HASA Resources

Things of Middle-earth

Gúthwinë

Type: Weapons

Meaning: Battle-friend

Description:

The sword of Éomer, wielded by him in the Battle of the Hornburg and presumably also in the Battle of the Pelennor:
'Your fingers would remember their old strength better, if they grasped a sword-hilt,' said Gandalf....

'Take this, dear lord!' said a clear voice. 'It was ever at your service.'.... Éomer was there.... [In] his hand he held a drawn sword; and as he knelt he offered the hilt to his master.

'How comes this?' said Théoden sternly....

'It is my doing, lord,' said Háma.... [Since] he was free again, and he a Marshal of the Mark, I brought him his sword as he bade me.'

'To lay at your feet, my lord,' said Éomer....

Slowly Théoden stretched forth his hand.... Suddenly he lifted the blade and swung it shimmering and whistling in the air....

'Westu Théoden hál!' 1 cried Éomer. 'It is a joy to us to see you return into your own.'....

'Take back your sword, Éomer, sister-son!' said the king. 'Go, Háma, and seek my own sword!'

The Two Towers, LoTR Book 3, Ch 6, The King of the Golden Hall

'Come!' said Aragorn. 'This is the hour when we draw swords together!'....

Together Éomer and Aragorn sprang through the door, their men close behind. The swords flashed from the sheath as one.

'Gúthwinë!' cried Éomer. 'Gúthwinë for the Mark!'

'Andúril!' cried Aragorn. 'Andúril for the Dúnedain!'

The Two Towers, LoTR Book 3, Ch 7, Helm's Deep

[Once] more lust of battle was on him.... And lo! even as he laughed at despair he looked out again on the black ships, and he lifted up his sword to defy them.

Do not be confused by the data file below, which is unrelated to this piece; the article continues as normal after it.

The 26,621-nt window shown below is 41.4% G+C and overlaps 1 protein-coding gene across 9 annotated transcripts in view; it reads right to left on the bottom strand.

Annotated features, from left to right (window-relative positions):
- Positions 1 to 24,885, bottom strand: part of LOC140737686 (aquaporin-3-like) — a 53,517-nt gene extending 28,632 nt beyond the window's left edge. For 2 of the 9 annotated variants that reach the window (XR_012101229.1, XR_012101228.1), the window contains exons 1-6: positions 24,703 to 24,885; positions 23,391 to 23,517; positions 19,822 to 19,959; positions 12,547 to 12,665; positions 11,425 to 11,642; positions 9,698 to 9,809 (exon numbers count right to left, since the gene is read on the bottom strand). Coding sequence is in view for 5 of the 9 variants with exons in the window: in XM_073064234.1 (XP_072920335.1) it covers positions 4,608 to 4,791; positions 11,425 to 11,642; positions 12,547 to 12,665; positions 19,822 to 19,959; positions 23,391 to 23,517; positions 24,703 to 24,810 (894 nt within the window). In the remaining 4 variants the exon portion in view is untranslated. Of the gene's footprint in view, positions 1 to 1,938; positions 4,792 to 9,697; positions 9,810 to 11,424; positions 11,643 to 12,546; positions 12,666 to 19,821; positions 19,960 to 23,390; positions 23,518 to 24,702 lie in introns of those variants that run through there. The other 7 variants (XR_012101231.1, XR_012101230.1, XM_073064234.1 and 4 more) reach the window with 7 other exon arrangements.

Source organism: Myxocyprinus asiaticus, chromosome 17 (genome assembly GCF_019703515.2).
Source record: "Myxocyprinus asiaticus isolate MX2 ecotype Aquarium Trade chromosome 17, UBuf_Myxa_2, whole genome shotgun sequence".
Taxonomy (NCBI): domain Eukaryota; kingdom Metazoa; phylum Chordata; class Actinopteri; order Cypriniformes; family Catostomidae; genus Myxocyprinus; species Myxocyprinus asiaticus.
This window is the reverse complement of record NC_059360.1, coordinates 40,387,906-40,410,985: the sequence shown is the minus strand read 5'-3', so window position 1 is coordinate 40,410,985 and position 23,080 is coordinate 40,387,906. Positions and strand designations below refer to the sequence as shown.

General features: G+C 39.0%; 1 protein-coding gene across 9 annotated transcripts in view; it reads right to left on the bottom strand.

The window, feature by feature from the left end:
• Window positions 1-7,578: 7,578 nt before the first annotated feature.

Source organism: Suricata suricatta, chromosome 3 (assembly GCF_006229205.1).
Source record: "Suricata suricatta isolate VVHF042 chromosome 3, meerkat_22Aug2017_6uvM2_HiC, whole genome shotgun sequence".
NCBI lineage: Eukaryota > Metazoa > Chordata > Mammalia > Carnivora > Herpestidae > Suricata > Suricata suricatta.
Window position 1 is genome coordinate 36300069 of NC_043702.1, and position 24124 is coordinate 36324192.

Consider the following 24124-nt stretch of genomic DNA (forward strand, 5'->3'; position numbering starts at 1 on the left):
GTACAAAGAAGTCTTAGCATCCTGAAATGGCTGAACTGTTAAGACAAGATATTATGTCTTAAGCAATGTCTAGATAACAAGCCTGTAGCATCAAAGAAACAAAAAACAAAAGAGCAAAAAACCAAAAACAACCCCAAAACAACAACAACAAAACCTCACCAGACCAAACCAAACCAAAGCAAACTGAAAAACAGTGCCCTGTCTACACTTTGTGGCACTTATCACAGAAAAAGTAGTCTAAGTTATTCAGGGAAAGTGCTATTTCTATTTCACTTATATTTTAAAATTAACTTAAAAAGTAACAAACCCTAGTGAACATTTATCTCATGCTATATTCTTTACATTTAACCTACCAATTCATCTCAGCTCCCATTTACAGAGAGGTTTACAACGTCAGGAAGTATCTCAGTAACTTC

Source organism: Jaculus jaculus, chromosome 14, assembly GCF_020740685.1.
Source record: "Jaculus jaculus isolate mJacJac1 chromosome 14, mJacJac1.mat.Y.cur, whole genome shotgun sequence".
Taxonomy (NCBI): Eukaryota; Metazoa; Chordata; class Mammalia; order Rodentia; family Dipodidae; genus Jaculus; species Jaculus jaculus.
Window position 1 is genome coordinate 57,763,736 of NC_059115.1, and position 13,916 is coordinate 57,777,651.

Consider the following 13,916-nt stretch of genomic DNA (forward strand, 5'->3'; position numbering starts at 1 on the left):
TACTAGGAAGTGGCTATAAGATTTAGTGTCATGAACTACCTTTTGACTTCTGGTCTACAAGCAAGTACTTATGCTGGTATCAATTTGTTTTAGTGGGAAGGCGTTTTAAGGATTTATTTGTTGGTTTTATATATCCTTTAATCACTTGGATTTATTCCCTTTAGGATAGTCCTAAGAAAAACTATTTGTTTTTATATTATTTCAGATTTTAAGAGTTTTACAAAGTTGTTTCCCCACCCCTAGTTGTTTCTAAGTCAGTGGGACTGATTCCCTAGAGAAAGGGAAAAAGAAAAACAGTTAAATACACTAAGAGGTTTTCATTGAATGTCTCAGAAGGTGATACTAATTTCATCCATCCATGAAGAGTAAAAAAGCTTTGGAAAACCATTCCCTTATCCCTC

And then wonder took him, and a great joy; and he cast his sword up in the sunlight and sang as he caught it. And... behold! upon the foremost ship a great standard broke.... There flowered a White Tree, and that was for Gondor....

The Return of the King, LoTR Book 5, Ch 6, The Battle of the Pelennor Fields


Etymology
Gúthwinë is defined as 'friend in war', a poetic reference to a weapon, from the Bosworth-Toller Anglo-Saxon dictionary. From the Old English guð meaning 'battle' or 'war', and winë meaning 'friend'.

Notes
1Westu Théoden hál! — 'May you be healthy, Théoden'. Beowulf greets Hrothgar with the words 'Wæs þu, Hroðgar, hal!' (Beowulf, 2 l. 407).

The Lord of the Rings: A Reader's Companion, by Wayne G Hammond and Christina Scull, Book 3, Ch 6, The King of the Golden Hall

2Beowulf... is the conventional title of an Old English heroic epic poem consisting of 3182 alliterative long lines, set in Scandinavia, commonly cited as one of the most important works of Anglo-Saxon literature. It survives in a single manuscript known as the Nowell Codex. Its composition by an anonymous Anglo-Saxon poet is dated between the 8th and the early 11th century.

In the poem, Beowulf, a hero of the Geats, battles three antagonists: Grendel, who has been attacking the resident warriors of the mead hall of Hroðgar (the king of the Danes), Grendel's mother, and an unnamed dragon. The last battle takes place later in life, Beowulf now being king of the Geats. In the final battle, Beowulf is fatally wounded.

"Beowulf". Wikipedia, the free encyclopedia. 20 Sep. 2010.
<Wikipedia.org en.wikipedia.org/wiki/Beowulf>.

Contributors:
Dim Genesis, 6Jun03
Lyllyn 12Jun04
Elena Tiriel 16Dec04, 29Jan08, 6Sep10, 20Sep10

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